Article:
Travelodge London Bethnal Green Hotel, Cambridge Heath Road, London photo by David McKelvey is licensed under CC BY-NC-ND 2.0
Some hotel chains have been providing temporary accommodation to people who are homeless during COVID-19.

In Western Australia, officials reacted with dismay and annoyance when a number of people who were experiencing homelessness “looked the hotel room gift horse in the mouth” and abandoned their new COVID-19 housing as unsuitable.1

Other well-meaning jurisdictions have reacted to COVID-19 and whisked rough sleepers into hotels and motels. And they too have discovered that “housing first” on its own — to use the title of one of the best known and successful housing for the homeless programs — is, without follow up support, not in itself a permanent solution to homelessness. Indeed, the unexpected isolation provided by a warm, comfortable hotel room doesn’t automatically mean the end of other harms, such as drug use.2

Fortunately, the news from homeless-occupied hotel and motel rooms is not all gloomy. Here’s a more hopeful report from Shelterforce: Hotel Rooms for the Homeless Change Health Outcomes Beyond COVID

More Housing In Suburbs Need Not Be A High-Rise Horror Show

Over and under house type of duplex house. photo by Degen Earthfast is licensed under CC BY-SA 3.0
Come on now, folks. With single dwelling footprints, multiplexes barely rattle the suburban cage.

Alan Mallach recently poked a hornet’s nest with his article published in Shelterforce that strongly questioned the affordability benefits of “build any kind of housing, anywhere.” That movement identifies deregulated zoning and an unbridled building industry as the most effective solution of creating affordable housing via a “trickle down” process.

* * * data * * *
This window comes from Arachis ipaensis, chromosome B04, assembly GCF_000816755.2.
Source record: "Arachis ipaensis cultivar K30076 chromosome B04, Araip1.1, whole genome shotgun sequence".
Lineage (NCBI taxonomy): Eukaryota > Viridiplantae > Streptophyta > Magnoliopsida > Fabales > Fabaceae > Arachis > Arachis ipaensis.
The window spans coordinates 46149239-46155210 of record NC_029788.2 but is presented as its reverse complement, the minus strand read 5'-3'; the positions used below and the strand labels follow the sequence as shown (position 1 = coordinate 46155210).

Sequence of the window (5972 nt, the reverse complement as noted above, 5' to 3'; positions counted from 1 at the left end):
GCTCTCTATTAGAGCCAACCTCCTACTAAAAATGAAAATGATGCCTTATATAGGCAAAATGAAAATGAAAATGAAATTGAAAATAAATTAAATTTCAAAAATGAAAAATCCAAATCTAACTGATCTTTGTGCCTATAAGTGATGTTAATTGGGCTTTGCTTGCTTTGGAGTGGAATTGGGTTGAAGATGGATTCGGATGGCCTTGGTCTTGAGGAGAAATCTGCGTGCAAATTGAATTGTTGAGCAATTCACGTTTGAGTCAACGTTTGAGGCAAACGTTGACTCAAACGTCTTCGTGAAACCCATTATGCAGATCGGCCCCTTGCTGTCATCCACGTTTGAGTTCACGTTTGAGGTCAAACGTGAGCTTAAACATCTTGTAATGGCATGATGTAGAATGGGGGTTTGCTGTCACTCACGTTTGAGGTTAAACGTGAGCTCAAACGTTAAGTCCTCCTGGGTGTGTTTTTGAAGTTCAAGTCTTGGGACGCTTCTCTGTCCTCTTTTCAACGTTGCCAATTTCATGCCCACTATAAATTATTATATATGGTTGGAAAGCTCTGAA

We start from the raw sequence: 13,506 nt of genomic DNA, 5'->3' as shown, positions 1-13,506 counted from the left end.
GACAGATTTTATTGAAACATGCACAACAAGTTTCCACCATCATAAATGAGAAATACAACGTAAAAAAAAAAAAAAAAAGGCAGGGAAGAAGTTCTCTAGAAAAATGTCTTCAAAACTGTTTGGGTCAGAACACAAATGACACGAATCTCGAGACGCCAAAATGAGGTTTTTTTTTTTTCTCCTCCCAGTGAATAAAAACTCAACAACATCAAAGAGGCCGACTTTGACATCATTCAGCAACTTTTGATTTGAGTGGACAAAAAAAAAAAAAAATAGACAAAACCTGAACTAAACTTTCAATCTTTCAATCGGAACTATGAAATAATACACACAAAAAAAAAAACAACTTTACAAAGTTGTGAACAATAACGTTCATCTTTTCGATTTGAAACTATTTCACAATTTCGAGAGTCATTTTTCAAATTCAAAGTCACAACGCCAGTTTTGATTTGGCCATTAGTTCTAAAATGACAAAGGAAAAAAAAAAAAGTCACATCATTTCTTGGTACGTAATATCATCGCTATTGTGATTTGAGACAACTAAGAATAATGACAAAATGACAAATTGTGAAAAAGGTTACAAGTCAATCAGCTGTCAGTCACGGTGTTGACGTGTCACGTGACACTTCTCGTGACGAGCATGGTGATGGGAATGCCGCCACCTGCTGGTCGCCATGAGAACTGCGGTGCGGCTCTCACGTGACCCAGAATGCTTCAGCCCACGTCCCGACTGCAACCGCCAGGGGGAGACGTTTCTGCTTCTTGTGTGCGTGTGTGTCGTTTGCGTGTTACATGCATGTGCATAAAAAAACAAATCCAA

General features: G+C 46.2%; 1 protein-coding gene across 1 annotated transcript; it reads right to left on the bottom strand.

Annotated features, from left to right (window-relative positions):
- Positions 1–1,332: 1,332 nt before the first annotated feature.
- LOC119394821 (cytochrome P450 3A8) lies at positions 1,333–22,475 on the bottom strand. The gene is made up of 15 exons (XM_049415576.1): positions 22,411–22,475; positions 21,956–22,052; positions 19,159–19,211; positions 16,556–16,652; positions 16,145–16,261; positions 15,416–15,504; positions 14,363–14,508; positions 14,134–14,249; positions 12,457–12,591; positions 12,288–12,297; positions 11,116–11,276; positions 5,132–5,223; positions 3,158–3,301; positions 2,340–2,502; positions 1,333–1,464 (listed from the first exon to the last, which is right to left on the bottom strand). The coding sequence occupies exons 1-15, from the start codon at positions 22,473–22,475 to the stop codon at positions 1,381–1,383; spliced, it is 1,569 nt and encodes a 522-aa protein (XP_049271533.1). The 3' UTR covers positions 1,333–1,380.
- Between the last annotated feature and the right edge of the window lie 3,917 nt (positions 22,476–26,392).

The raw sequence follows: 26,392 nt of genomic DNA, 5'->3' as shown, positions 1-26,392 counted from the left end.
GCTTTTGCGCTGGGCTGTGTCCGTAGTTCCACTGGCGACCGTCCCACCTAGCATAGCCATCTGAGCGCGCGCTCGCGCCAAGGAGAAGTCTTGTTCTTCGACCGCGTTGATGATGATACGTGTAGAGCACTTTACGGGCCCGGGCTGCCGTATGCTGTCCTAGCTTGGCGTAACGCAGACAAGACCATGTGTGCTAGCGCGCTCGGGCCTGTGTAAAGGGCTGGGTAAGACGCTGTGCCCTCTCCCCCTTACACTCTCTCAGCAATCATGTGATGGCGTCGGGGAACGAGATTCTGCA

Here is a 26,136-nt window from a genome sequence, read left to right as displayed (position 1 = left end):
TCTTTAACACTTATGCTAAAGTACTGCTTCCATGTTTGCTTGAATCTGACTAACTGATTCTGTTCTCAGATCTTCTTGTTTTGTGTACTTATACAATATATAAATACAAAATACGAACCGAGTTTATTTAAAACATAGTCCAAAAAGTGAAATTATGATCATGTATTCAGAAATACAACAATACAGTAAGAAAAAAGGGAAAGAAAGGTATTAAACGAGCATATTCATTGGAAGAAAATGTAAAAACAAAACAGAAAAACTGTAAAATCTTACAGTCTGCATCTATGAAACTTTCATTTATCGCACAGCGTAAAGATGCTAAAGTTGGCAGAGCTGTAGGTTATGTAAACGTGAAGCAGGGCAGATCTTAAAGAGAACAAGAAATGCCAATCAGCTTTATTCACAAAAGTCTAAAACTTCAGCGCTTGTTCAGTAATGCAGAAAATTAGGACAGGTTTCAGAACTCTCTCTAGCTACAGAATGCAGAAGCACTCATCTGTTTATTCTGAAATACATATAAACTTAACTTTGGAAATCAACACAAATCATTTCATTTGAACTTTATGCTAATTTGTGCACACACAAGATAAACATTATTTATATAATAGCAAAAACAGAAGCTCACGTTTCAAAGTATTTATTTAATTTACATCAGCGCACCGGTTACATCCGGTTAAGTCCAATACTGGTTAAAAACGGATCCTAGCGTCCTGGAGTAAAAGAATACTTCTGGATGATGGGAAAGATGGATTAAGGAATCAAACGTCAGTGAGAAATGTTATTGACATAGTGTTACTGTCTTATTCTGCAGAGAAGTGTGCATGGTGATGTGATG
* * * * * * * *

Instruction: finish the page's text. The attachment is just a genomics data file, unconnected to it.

In a detailed article Mallach, a senior fellow at the Center for Community Progress and the National Housing Institute, carefully unpicks the wishful thinking that underlies what appears on the surface to be a simple solution to the multiple, complex causes of unaffordable homes in different urban centres. In particular, he questions the enthusiasm for “building anything” in the overbuilt cores of most cities.

Read more in Shelterforce: More Housing Could Increase Affordability—But Only If You Build It in the Right Places

The article triggered a vigorous response from readers. In his defence Mallach has written a second post, calling more explicitly for urban densification in the suburbs, not the city core: Densifying Suburbs Is the Better Path to Housing Affordability


High Density Communities: Social Housing Does It Better

East Village September 2013 photo by Paul Watt is licensed under CC BY-SA 4.0
East Village, London: part of an extensive study of housing satisfaction.